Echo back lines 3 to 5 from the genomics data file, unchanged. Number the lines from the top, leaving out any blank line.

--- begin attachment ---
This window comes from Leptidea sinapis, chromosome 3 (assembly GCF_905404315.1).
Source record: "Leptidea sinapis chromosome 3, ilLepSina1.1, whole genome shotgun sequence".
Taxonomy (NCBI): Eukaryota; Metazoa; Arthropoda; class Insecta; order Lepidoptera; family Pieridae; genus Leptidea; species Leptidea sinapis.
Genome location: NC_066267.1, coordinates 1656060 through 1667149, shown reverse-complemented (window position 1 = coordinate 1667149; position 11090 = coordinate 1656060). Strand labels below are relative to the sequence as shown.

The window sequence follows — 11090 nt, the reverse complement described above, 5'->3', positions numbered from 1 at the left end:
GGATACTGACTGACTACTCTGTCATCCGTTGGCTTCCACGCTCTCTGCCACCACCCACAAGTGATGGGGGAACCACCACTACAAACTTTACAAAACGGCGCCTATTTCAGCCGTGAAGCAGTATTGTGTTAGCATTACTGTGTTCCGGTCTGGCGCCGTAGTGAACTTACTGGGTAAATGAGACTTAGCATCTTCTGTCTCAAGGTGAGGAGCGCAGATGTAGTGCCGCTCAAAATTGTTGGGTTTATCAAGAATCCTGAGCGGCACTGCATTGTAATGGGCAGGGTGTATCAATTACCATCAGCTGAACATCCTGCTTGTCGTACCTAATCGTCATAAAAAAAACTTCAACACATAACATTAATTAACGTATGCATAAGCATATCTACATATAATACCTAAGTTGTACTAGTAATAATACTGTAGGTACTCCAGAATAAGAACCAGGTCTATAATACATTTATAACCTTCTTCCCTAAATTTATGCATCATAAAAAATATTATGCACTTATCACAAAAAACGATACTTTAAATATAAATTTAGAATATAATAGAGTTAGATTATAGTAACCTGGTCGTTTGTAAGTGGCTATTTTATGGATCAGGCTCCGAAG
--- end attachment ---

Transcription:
Taxonomy (NCBI): Eukaryota; Metazoa; Arthropoda; class Insecta; order Lepidoptera; family Pieridae; genus Leptidea; species Leptidea sinapis.
Genome location: NC_066267.1, coordinates 1656060 through 1667149, shown reverse-complemented (window position 1 = coordinate 1667149; position 11090 = coordinate 1656060). Strand labels below are relative to the sequence as shown.

The window sequence follows — 11090 nt, the reverse complement described above, 5'->3', positions numbered from 1 at the left end: